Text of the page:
Ricochet is the best place on the internet to discuss the issues of the day, either through commenting on posts or writing your own for our active and dynamic community in a fully moderated environment. In addition, the Ricochet Audio Network offers over 50 original podcasts with new episodes released every day.
If the Democratic National Committee and Black Lives Matter were signed to Netflix to co-produce a soap opera, the result would be pretty much what the first few days of the January 6th Committee have been. The first day of the hearings featured more weeping men than the Stonewall Inn on the day Judy Garland died. There were also accusations that protesters were hurling racist slurs at the Capitol police, and surely the Capitol Police are withholding the video of this only because it would be too inflammatory.
Liz Cheney, morphing into a combination of Madame DeFarge and Lucille Bluth (but without the late Jessica Walter’s brilliant comedic timing), demands “every minute of that day in the White House: every phone call, every conversation, every meeting leading up to, during and after the attack.” So much for this not being about Trump.
By rejecting Republican members who might have offered independent perspectives, who might have deviated from the Official Narrative, the Democrats made it clear that this was going to be an exercise, not in truth-seeking, but in narrative reinforcement. The absence of any potential dissent on the committee is one indication of its partisan political nature, but it is not the only one. If the committee were really interested in getting to the truth, then there is one group of witnesses who would be expected to testify, but that is conspicuously absent from any planned hearings.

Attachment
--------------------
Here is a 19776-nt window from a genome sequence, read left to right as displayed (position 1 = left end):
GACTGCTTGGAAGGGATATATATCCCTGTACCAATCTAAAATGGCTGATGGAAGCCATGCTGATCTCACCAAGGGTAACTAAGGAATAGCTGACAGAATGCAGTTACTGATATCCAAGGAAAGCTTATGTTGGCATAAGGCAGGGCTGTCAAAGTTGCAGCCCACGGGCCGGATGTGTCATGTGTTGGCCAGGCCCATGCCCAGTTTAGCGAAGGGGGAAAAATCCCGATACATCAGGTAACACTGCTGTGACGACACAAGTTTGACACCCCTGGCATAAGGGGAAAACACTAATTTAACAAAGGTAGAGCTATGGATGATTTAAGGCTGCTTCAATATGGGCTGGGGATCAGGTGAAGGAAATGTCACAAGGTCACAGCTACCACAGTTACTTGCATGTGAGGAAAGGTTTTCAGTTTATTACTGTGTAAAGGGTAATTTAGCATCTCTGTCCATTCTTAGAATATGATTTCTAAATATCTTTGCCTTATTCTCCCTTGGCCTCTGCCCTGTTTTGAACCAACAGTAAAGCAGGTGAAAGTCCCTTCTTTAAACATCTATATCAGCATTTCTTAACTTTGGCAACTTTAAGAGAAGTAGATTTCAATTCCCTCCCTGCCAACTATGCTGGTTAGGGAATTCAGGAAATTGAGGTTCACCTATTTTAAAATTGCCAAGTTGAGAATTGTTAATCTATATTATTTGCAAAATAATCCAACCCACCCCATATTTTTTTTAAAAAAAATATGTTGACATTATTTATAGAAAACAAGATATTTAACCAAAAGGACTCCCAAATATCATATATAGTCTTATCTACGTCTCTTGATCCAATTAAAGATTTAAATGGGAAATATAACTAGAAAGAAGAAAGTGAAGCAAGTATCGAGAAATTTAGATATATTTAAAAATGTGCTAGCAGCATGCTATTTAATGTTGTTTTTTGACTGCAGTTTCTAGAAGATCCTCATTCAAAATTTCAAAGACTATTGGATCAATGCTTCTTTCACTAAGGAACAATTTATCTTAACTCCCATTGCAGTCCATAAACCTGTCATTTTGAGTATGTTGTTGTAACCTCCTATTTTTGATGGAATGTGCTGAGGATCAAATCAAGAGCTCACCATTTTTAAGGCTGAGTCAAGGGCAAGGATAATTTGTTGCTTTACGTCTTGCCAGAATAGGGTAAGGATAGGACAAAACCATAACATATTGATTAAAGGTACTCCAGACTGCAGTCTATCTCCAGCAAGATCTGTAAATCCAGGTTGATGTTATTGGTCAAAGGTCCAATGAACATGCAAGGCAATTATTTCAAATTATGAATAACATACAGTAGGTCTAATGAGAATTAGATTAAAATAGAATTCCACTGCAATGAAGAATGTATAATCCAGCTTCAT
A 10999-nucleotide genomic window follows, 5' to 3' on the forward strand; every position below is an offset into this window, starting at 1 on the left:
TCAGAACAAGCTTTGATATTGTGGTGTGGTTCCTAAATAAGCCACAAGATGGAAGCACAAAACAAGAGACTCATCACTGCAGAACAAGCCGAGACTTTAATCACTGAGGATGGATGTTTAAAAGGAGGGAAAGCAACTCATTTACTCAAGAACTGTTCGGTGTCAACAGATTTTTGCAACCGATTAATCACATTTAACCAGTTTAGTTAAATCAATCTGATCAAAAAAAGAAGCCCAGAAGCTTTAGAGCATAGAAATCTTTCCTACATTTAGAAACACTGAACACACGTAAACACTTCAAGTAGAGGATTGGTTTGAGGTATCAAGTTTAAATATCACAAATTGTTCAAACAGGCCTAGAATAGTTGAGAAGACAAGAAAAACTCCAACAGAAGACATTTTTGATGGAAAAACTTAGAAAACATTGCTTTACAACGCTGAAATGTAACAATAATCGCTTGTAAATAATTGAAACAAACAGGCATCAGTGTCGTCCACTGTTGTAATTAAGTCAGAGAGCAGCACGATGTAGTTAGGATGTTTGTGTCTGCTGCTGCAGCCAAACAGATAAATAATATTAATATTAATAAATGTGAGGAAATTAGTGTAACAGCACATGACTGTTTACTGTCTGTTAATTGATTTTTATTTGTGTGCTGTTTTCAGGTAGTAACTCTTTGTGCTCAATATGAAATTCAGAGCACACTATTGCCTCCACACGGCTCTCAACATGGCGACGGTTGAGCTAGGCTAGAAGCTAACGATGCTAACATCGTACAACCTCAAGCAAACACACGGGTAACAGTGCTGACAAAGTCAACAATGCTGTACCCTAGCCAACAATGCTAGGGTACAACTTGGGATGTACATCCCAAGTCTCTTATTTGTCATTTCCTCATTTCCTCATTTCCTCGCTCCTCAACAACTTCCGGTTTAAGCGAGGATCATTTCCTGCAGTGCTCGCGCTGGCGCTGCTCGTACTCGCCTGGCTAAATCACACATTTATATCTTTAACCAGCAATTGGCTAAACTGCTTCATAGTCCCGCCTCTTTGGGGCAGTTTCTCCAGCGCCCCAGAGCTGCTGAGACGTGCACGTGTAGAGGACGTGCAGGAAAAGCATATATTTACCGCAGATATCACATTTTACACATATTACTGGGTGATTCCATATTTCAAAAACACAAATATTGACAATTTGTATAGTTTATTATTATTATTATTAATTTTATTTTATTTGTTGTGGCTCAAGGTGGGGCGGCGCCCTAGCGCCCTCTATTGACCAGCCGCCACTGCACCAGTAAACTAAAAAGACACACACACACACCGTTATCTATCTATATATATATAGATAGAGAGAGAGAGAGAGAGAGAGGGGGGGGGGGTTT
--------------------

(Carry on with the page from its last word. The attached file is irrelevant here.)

The protesters themselves.
In order to understand “what happened,” the actions and intentions of the protesters themselves are a key piece of the puzzle. It would make sense to ask why they were there, what their intentions were, and what they saw on that day.
But they are not going to be interviewed, and it’s not hard to figure out why.
There is an Official Narrative in place, reinforced by the state-adjacent media: The protesters are domestic terrorists who stormed the Capitol and threatened the lives of everyone inside in order to stage a violent coup that was worse than 9-11, Pearl Harbor, and Season 8 of Game of Thrones combined.
If they were to talk to the protesters, a different narrative might emerge. Instead of dangerous terrorists carrying out a violent coup, they might be shown as ordinary Americans frustrated with a political elite that no longer represents them, that actively works against them in favor of globalist oligarchs. The public might come to understand and sympathize with them.
That cannot be allowed to happen. And so the people who “stormed the Capitol” that day sit in solitary confinement, indefinitely, without trials, mostly on non-violent “trespassing” charges, while the FBI hounds their families and associates like they were all Richard Jewell. Politicians pontificate on the threat of dangerous “domestic terrorism” and propose – unsurprisingly – a vastly expanded surveillance state and new Government powers to counter it.
Once again, it’s the inverse of the media’s treatment of BLM/Antifa rioters, whose Official Narrative was that they were as brave and noble as the soldiers who stormed the beaches of Normandy, and their protests … where buildings were burned, people were murdered, and businesses smashed and looted… were “mostly peaceful.” You seldom heard the media speak to actual Antifas because that would likewise have imperiled the narrative.
They also told us riots were the language of the unheard. Maybe they were right.Published in